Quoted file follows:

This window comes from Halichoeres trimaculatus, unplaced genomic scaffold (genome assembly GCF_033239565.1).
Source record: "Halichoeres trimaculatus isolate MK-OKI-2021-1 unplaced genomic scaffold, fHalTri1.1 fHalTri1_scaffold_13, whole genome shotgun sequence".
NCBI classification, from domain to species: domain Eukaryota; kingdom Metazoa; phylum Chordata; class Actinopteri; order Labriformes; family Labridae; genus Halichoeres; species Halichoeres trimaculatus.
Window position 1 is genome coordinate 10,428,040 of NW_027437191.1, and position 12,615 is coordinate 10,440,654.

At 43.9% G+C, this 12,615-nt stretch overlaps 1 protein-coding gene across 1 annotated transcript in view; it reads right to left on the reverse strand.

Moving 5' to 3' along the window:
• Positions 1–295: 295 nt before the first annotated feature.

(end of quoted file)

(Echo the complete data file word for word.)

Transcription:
This window comes from Halichoeres trimaculatus, unplaced genomic scaffold (genome assembly GCF_033239565.1).
Source record: "Halichoeres trimaculatus isolate MK-OKI-2021-1 unplaced genomic scaffold, fHalTri1.1 fHalTri1_scaffold_13, whole genome shotgun sequence".
NCBI classification, from domain to species: domain Eukaryota; kingdom Metazoa; phylum Chordata; class Actinopteri; order Labriformes; family Labridae; genus Halichoeres; species Halichoeres trimaculatus.
Window position 1 is genome coordinate 10,428,040 of NW_027437191.1, and position 12,615 is coordinate 10,440,654.

At 43.9% G+C, this 12,615-nt stretch overlaps 1 protein-coding gene across 1 annotated transcript in view; it reads right to left on the reverse strand.

Moving 5' to 3' along the window:
• Positions 1–295: 295 nt before the first annotated feature.